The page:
Shall we give their independence to the Philippines? To this question an answer is still to be made by the American people. Not only do we not know whether we shall give this independence or not, but we have not yet decided whether we ought to or not. Even if we could suppose that the country had made up its mind on the subject, it would still be true that no competent authority has considered the manner in which our country would translate its desires into action, whether in one direction or another.
The reason of this state of affairs is not far to seek: our people neither know anything about these islands, nor do they care anything about them. Perhaps it is more accurate to say that our ignorance is the logical result of our indifference. The Islands are far away, as it were, inhabited by a different race, busied, on the whole, about things that form no part of our life, whether national or private. We have, as a people, bestowed no serious thought upon them; we have not yet raised the disposition to be made of them to the dignity of a national question.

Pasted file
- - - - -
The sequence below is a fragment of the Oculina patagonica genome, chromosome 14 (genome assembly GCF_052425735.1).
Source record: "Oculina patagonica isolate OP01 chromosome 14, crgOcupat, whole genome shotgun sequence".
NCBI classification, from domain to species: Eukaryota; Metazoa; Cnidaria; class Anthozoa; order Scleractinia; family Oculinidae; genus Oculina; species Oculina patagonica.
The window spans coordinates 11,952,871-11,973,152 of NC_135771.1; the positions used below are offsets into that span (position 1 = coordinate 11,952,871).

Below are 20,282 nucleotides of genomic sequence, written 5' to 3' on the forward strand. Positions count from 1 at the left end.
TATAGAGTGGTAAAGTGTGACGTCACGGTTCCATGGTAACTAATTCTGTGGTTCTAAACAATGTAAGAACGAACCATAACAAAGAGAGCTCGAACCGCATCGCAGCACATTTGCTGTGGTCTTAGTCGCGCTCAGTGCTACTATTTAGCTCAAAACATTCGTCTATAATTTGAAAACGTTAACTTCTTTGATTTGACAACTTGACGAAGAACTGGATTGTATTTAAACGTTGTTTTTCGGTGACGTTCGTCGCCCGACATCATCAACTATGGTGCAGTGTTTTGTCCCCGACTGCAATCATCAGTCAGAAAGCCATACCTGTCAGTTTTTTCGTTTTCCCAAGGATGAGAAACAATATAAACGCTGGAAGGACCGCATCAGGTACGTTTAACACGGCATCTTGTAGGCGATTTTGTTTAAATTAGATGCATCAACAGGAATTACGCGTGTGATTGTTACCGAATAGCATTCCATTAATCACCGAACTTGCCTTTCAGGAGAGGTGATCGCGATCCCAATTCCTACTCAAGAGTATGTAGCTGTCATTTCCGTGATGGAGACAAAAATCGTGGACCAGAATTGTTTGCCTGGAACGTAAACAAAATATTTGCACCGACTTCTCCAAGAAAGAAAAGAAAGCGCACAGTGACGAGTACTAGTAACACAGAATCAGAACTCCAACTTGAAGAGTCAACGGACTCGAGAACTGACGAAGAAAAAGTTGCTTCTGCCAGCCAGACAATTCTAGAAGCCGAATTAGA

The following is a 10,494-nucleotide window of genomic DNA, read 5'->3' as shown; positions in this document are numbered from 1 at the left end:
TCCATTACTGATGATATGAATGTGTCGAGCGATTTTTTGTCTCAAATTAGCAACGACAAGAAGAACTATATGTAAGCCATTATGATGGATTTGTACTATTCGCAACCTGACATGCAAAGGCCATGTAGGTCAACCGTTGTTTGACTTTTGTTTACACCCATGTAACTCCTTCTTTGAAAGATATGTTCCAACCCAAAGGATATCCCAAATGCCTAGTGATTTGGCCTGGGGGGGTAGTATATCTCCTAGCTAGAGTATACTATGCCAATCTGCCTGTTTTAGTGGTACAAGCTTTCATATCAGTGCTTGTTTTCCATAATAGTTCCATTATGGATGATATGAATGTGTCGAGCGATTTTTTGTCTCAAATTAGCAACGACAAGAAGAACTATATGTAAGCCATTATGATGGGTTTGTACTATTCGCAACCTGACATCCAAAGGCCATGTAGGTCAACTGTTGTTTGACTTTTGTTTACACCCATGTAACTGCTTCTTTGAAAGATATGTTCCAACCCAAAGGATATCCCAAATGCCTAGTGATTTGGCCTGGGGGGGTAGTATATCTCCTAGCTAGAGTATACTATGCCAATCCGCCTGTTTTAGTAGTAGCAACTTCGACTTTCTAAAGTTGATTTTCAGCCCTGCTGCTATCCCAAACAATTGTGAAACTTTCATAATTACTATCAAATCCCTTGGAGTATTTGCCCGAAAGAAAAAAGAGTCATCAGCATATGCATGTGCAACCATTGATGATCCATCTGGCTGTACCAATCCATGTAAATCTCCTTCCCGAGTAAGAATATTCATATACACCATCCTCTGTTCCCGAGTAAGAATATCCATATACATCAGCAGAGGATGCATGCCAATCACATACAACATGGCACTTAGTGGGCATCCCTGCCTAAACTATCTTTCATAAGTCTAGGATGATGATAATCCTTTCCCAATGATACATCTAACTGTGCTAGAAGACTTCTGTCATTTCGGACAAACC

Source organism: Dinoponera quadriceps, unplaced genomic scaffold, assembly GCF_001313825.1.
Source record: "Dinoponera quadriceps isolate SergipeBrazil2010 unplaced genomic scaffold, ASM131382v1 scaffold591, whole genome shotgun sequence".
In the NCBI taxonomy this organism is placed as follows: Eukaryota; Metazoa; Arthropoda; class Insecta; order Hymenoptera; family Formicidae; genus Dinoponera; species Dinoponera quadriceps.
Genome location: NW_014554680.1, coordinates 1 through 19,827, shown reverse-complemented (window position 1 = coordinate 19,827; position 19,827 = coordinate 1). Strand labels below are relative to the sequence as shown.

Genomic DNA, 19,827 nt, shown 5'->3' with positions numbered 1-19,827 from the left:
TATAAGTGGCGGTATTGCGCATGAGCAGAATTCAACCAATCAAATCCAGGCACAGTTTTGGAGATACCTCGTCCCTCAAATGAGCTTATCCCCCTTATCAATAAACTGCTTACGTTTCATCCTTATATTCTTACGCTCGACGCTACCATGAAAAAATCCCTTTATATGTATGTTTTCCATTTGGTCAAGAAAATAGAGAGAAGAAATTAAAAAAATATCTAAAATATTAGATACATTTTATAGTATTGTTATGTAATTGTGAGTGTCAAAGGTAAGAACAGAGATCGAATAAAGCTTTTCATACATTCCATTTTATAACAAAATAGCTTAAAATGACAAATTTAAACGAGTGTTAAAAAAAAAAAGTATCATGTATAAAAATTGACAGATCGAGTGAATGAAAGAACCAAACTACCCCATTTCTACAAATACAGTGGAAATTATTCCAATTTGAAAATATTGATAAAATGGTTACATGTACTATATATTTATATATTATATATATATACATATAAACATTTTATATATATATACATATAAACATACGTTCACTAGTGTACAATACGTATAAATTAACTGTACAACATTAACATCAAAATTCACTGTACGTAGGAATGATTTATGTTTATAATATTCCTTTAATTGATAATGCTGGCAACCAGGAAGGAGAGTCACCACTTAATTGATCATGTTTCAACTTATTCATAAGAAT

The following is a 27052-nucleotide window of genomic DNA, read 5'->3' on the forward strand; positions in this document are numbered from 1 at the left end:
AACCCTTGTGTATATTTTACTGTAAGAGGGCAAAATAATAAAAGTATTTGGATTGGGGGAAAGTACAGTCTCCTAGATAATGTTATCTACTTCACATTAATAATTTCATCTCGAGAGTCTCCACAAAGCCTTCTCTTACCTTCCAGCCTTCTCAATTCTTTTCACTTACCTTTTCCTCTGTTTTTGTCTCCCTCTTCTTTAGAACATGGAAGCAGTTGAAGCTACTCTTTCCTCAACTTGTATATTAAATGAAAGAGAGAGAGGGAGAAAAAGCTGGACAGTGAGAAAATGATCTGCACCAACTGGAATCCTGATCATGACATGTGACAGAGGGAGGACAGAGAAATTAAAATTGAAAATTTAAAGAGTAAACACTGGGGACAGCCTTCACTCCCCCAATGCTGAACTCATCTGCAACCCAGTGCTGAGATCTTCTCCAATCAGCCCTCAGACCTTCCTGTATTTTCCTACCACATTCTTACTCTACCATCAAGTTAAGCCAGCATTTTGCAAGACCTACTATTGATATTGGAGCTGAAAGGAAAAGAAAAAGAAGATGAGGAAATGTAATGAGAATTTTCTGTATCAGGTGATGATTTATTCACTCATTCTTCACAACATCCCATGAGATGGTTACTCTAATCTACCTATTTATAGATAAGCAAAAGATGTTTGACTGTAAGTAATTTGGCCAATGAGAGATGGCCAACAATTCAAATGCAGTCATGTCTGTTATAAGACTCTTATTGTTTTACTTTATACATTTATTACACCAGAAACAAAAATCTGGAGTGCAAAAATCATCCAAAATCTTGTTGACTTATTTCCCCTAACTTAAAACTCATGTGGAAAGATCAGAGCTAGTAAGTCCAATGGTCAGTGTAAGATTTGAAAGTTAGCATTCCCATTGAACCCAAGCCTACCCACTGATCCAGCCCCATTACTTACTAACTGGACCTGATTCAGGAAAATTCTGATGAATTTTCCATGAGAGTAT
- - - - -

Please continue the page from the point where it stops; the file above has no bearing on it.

The Philippines became ours by the fortune of war. On the subsidence of the immediate questions raised by the war, we have continued in the ownership of the Islands without concerning ourselves thus far as to the ultimate place they are to occupy in our national ecomony. Of this state of affairs, but one opinion can be expressed: it is extraordinary. Even in a grossly material point of view, our attitude is indefensible; if we regard ourselves as landlords, we are indifferent to our tenants; if as mere owners, then are we careless of the future of our property. We have not assumed the responsibilities involved with any national sense of responsibility; we have neither declared nor formed any policy. But in this fact lies the extraordinariness of the situation. Of the soundness of our title to the Islands at international law there is not the shadow of a doubt; the Islands are ours. What do we intend to do with them? Why have we not, after fourteen years’ possession, found an answer to the question, or, in other words, declared a policy? Nations, no less than individuals, must take an interest in their property, and society demands as a right that any property of whatever nature shall be adjusted in respect of relations to all other property. We have followed this course as regards Cuba and Porto Rico; but, apart from taking the Philippines and continuing to own them, we have made no adjustment of their case. The property, as such, has been administered, and, on the whole, well administered; the amount of work done, indeed, is astonishing. But that is not the issue: however good has been the official administration of the Archipelago, whatever the progress under our tutelage of its peoples as a whole, no one knows to-day what relation will be permanently established between the Archipelago and the United States, what our policy is, or is to be, in respect of the Islands. And yet upon our declaration of a policy hangs their future. The matter in its interest and importance is national; equally national is the indifference we have displayed with respect to its settlement. Both the United States and the Philippines are entitled to a decision.